Contemplating continuing a life of world travel….

In the past almost five months, we’ve only seen one wildebeest run through the garden. Last night two visitors were quite a thrill.

“Sighting of the Day in the Bush”

What a pose!  What was she thinking?  Females’ feathers are brown, and males are black.

In the past several days, after celebrating our 27 years together, we’ve found ourselves reviewing the time we’ve spent together. Like most couples, some of it was easy, and other times were challenging. But, the one constant has been our love for one another.

Elephant viewing from the fence between Marloth Park and Kruger National Park.

Yesterday, while driving through Marloth Park, we raised several questions regarding “what ifs” and how we handled them at this point in our lives. Most likely, this is a conversation some couples dare to discuss from time to time, especially as we age.

While in Kruger, it would be impossible to see these elephants by the Crocodile River based on the terrain. But, from Marloth Park, we often spot these magnificent beasts.
One may ask, “What if I became ill and couldn’t take care of the day-to-day tasks I’ve so easily handled in the past? Would we expect that I’d go to a nursing home or assisted living facility? Would you go with me if that was possible?”
Almost every time we’re out driving through Marloth Park, we spot elephants beyond the fence.

These are tough questions none of us likes to contemplate. The answers don’t come easily if one is honest with their partner. And sure, it’s essential to have a plan in mind as we age, as to what our best options may be in these difficult situations.

There may be one elephant or 40. However many there may be, we’re always thrilled to see them.

Since we have no home, answers to these questions become all the more difficult to answer. Of course, we’ve discussed many possible scenarios and, like you, have ideas in mind what we may do in such a situation or the case of an unforeseen emergency; injury, surgery, or debilitating illness.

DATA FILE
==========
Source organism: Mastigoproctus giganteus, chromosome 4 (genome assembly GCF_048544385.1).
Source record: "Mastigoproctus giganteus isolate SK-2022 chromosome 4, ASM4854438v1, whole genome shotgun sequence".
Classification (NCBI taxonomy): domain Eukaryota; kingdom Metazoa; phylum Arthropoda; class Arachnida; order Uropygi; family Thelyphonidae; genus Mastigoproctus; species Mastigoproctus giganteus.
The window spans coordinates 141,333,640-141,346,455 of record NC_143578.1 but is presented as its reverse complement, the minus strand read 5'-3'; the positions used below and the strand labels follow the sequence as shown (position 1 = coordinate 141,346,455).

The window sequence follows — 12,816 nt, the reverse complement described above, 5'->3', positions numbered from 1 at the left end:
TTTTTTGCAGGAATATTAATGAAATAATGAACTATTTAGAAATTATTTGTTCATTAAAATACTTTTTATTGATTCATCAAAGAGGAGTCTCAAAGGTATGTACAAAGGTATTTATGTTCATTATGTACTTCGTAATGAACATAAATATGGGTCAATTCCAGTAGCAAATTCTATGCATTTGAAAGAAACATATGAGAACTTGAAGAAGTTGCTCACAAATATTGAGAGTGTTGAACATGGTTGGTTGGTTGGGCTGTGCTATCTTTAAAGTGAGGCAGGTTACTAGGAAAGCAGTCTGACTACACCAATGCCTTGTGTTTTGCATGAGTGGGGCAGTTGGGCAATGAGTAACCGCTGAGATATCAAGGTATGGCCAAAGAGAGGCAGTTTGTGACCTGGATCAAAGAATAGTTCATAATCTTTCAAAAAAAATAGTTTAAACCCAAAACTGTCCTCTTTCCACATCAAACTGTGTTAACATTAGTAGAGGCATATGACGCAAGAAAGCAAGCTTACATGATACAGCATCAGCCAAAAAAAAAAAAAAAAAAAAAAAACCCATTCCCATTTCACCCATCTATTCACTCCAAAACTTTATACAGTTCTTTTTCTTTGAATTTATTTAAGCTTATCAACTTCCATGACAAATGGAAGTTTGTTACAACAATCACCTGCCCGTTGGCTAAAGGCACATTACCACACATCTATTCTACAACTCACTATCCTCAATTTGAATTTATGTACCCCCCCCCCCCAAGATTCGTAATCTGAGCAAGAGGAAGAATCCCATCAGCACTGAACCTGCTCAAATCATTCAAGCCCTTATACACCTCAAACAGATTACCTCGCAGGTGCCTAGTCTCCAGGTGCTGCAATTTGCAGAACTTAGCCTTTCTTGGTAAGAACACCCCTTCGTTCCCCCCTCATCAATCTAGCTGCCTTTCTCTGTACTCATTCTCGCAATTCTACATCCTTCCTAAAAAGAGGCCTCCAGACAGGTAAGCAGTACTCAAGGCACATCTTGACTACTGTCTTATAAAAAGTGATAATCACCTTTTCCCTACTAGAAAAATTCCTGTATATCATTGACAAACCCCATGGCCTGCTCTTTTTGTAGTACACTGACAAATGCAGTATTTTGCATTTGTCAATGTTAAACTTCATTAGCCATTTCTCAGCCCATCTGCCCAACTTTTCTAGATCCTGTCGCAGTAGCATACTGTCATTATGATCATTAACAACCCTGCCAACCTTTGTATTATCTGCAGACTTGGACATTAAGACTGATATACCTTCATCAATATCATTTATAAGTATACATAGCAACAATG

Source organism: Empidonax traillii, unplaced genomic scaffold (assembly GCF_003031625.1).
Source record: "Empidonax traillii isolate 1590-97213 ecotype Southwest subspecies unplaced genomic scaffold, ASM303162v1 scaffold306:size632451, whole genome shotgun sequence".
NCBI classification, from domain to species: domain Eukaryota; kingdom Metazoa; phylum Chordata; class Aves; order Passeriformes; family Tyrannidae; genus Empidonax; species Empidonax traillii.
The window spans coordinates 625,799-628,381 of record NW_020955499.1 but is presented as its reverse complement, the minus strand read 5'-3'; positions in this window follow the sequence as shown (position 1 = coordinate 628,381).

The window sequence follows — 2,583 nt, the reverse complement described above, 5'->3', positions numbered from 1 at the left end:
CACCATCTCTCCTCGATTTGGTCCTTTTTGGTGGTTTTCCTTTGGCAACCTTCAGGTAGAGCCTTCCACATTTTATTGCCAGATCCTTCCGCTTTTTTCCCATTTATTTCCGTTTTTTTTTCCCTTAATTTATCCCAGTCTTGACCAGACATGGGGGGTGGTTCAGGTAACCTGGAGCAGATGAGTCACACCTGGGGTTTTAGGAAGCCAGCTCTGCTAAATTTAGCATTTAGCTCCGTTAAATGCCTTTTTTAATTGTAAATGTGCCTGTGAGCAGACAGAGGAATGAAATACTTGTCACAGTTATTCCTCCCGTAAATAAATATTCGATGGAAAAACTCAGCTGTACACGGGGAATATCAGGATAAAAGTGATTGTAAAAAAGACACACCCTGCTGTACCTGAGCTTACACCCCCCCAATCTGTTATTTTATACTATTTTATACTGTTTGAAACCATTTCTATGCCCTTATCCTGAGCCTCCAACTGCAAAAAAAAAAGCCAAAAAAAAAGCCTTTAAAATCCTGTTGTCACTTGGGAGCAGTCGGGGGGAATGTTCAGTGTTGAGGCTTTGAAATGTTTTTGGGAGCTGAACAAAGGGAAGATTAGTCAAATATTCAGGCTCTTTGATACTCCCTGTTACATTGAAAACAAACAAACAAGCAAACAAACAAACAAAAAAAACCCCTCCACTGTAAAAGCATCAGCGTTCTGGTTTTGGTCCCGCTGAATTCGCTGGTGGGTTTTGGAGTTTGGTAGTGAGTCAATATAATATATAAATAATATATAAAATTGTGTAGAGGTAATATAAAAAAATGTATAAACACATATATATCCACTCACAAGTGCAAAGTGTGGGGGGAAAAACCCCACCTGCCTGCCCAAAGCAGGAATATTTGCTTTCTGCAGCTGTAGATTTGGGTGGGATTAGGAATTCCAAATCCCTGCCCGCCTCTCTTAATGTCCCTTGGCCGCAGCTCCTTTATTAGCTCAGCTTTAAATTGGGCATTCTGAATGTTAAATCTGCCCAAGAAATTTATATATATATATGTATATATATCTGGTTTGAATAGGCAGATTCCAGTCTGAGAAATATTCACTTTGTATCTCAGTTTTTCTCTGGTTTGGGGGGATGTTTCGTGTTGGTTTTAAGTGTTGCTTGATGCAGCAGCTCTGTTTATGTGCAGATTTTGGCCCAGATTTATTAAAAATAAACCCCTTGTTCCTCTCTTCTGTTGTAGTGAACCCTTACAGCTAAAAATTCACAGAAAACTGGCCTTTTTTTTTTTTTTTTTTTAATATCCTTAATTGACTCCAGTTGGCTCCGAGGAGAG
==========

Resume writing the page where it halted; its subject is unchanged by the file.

An ostrich on a leisurely walk in the park.
But, yesterday Tom brought up a point we’ve never discussed to the degree we did in the car, which we continued once back at the house: What would we “really” do if one of us wanted to stop traveling, not as a result of a medical situation but instead, simply due to being tired of living this peculiar life on the move?
When we initially decided to travel the world in January 2012, we made a pact: That if one of us grew tired or bored with this life, the other would agree to stop. Plain and simple.
This flock of ostriches is often found in a particular area near the river we often visit when on daily drives.  Note the chick on the far left.

Tom’s question, posed with the utmost of love and concern, was, “What if one of us wanted to stop and the other did not want to?” Wow! That would be a challenge, wouldn’t it? We recalled our pact. 

Tom is feeding kudu girls and boys from the veranda. 

However, a lot has transpired in the past number of years, and we both are so committed and dedicated to this blissful life, we can’t imagine ever changing our lifestyle unless we physically could carry on no more (which in the realm of things, most likely will eventually happen).

So let’s assume for clarity, what if I wanted to stop, get a permanent home, stock it with stuff, to live out our remaining years in a warm climate somewhere in the US or elsewhere?

A group of kudus is a “forkl” and often females and males are together in a family unit referred to as a “harem.”

At this point, we were situated on the veranda setting up for the evening’s wildlife watching, a glass of wine or cocktail, and eventually the fabulous dinner I’d spent the better part of the day preparing before we embarked on the late afternoon drive.

We were both perplexed about how we’d answer this difficult question, now with so much experience behind us and our acquired passion for world travel. We never dreamed this would be us, now or ever, for that matter.

He ate a few pellets, looked at us, and was on his way, the other following close behind.

We agreed that the next possible question would be, “Could we talk the “disenchanted” into changing their mind?” At that point, we both decided that we’d be open to discussion as the next logical step.

Tom always says, “It’s a good thing we found each other. Otherwise, we’d be screwing up two other innocent people.” 

In other words, neither of us can imagine, now or at any time in the future, ever become bored or disenchanted with our lives together as it is now. We even laughed at the incredible nature of this concept.

And so…we carry on, fulfilled, content, and hopeful for the future, together as a determined team to see the world, on our terms, in our own time for however long we’ll be blessed to do so.

May your dreams be fulfilled as well. 

Photo from one year ago today, July 2, 2017:

Tom and I dined here in our old lives. Dining here while we were in Minnesota last year didn’t fit into the budget in this life. For more details, please click here.

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